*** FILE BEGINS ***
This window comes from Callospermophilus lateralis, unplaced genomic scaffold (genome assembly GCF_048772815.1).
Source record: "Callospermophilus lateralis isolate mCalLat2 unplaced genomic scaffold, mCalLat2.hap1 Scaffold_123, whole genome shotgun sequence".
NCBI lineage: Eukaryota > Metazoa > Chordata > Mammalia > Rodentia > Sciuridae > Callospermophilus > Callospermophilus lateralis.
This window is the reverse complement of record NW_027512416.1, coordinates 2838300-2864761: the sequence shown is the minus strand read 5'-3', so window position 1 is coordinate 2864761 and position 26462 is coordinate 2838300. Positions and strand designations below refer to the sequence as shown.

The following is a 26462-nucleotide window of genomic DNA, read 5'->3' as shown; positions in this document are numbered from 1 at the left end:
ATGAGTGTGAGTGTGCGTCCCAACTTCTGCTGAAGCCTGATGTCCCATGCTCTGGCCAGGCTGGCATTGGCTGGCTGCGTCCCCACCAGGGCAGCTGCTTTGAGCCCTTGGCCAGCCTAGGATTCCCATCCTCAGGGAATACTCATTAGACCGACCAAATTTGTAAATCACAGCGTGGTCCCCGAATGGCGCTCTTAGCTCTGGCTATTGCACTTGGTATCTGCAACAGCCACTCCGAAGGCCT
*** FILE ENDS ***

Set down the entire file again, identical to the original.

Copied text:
This window comes from Callospermophilus lateralis, unplaced genomic scaffold (genome assembly GCF_048772815.1).
Source record: "Callospermophilus lateralis isolate mCalLat2 unplaced genomic scaffold, mCalLat2.hap1 Scaffold_123, whole genome shotgun sequence".
NCBI lineage: Eukaryota > Metazoa > Chordata > Mammalia > Rodentia > Sciuridae > Callospermophilus > Callospermophilus lateralis.
This window is the reverse complement of record NW_027512416.1, coordinates 2838300-2864761: the sequence shown is the minus strand read 5'-3', so window position 1 is coordinate 2864761 and position 26462 is coordinate 2838300. Positions and strand designations below refer to the sequence as shown.

The following is a 26462-nucleotide window of genomic DNA, read 5'->3' as shown; positions in this document are numbered from 1 at the left end:
ATGAGTGTGAGTGTGCGTCCCAACTTCTGCTGAAGCCTGATGTCCCATGCTCTGGCCAGGCTGGCATTGGCTGGCTGCGTCCCCACCAGGGCAGCTGCTTTGAGCCCTTGGCCAGCCTAGGATTCCCATCCTCAGGGAATACTCATTAGACCGACCAAATTTGTAAATCACAGCGTGGTCCCCGAATGGCGCTCTTAGCTCTGGCTATTGCACTTGGTATCTGCAACAGCCACTCCGAAGGCCT